Table 5 Within-group and between-group obesity inequality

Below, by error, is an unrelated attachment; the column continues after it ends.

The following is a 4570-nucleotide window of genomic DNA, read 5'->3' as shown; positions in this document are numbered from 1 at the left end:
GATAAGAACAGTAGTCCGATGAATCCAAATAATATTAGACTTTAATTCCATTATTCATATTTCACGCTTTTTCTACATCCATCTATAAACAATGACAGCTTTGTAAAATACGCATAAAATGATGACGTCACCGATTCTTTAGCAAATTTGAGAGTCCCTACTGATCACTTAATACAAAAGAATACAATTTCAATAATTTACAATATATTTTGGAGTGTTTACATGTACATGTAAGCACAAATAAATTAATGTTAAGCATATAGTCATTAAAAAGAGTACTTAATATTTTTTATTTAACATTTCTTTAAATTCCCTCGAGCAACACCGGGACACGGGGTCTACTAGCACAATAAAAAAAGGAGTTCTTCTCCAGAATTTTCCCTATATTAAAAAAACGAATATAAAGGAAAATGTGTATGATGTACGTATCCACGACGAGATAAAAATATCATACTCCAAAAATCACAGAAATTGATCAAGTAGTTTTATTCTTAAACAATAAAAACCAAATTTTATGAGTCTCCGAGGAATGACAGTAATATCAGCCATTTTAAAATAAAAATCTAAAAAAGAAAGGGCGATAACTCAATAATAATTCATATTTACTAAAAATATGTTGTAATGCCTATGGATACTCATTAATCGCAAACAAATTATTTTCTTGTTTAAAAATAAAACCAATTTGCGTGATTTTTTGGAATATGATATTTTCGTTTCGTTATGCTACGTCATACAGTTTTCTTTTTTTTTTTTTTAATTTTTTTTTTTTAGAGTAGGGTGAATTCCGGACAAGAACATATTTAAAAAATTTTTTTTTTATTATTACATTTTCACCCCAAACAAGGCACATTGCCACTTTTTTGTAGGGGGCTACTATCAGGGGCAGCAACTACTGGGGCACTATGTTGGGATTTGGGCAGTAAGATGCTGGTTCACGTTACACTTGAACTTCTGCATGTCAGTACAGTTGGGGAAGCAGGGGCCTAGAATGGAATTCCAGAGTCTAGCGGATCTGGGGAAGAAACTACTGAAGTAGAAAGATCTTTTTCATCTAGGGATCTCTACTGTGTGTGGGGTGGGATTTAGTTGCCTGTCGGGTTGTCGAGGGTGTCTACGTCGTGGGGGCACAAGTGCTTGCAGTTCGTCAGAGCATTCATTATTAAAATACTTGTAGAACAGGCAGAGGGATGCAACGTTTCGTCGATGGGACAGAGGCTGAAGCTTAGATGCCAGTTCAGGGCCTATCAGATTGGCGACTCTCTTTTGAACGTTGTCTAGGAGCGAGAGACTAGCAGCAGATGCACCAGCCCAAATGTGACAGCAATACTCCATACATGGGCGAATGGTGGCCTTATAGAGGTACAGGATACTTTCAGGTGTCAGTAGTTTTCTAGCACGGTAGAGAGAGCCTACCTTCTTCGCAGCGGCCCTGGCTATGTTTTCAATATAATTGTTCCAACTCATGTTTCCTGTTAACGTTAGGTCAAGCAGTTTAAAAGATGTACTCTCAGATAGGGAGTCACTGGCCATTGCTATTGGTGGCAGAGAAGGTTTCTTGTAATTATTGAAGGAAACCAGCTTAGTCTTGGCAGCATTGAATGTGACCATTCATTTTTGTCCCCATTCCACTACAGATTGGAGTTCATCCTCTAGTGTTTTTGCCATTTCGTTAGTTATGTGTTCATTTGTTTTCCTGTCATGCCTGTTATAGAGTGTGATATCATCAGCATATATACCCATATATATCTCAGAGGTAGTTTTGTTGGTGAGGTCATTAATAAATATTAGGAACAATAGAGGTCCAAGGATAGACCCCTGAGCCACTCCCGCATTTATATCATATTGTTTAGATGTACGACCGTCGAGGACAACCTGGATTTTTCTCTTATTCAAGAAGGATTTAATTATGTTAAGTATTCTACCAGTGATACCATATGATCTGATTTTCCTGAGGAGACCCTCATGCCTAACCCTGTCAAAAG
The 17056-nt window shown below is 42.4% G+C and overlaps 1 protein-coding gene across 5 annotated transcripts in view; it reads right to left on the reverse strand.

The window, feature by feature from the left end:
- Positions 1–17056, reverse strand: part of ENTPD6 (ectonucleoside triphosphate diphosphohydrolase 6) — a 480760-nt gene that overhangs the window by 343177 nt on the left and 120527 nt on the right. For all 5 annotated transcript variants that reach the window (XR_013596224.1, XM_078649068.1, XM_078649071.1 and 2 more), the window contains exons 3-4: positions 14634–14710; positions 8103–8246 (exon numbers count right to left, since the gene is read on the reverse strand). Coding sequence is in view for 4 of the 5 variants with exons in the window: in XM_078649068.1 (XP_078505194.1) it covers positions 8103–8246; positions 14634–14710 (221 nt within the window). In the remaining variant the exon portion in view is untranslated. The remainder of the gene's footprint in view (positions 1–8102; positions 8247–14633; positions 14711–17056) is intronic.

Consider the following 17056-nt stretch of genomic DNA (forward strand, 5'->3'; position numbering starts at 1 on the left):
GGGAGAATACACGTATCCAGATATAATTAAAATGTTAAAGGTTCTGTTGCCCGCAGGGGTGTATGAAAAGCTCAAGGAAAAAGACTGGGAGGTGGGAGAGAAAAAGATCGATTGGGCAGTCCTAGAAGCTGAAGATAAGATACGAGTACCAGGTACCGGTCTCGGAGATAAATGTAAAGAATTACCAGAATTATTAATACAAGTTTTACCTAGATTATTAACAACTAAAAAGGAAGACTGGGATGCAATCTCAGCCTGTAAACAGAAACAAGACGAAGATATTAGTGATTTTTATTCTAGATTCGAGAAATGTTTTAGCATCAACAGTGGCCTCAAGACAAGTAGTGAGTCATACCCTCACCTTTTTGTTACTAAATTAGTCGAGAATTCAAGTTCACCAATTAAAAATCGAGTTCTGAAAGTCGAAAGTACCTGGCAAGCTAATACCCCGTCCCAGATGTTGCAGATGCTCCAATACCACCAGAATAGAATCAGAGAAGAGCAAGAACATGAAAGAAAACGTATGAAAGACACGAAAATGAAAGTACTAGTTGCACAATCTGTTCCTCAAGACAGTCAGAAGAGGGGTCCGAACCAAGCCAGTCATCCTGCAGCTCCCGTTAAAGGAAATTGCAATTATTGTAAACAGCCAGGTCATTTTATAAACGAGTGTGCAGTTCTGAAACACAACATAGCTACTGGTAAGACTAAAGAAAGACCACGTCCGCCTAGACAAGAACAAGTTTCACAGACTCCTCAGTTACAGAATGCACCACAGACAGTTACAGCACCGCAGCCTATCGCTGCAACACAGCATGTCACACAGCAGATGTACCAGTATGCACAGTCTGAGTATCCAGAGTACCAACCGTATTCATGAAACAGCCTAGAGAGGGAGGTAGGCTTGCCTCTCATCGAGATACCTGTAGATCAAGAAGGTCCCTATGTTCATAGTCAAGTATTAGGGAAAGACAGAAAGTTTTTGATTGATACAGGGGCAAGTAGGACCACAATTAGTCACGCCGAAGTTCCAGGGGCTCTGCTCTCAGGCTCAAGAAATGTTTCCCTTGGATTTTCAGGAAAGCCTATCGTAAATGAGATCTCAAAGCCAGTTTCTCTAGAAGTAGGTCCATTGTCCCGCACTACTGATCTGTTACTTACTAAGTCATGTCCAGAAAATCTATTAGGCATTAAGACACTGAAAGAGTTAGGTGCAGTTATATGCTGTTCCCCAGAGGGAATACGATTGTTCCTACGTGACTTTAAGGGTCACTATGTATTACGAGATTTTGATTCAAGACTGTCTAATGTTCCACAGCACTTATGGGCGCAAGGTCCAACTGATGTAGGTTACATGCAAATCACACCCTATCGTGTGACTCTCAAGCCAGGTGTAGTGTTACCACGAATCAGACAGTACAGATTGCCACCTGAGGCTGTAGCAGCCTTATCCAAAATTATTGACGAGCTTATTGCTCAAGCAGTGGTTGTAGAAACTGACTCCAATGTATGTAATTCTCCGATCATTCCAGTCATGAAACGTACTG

Obesity follows a socioeconomic gradient [30] mainly because it entails the process of complex interactions between multiple environmental, economic, and social factors leading to physical inactivity and unhealthy diets [31]. Since obesity is related to a range of chronic diseases such as cardiovascular disease, stroke, type 2 diabetes, and a subset of cancers [32], SES differences in obesity will result in broader SES inequalities in health. These widening SES differentials in obesity thus imply that we should anticipate increasing inequalities in obesity-related diseases [33]. Consequently, obesity inequality serves as an important driver for the future development of inequalities in health and longevity [34]. Additionally, although obesity inequality generally serves as an important indicator of well-being—a multidimensional domain that mostly includes not only income but health, nutrition and education [11], it enables us to capture the allocation of resources across individuals and assess the effectiveness of policies combating obesity [35, 36]. It is also worthwhile to note that obesity negatively affects subjective well-being via deterioration in health, lower self-esteem or lower social acceptance [37]. Furthermore, it may also influence self-confidence, depression, personal and social relationships, and attitudes [37,38,39]. Thus, a rise in obesity inequality could also accentuate obesity-related stigma and discrimination [11]. Given the importance of obesity inequality, this present study is the first to examine changes of bodyweight distributions and obesity inequality in Cuban adult population.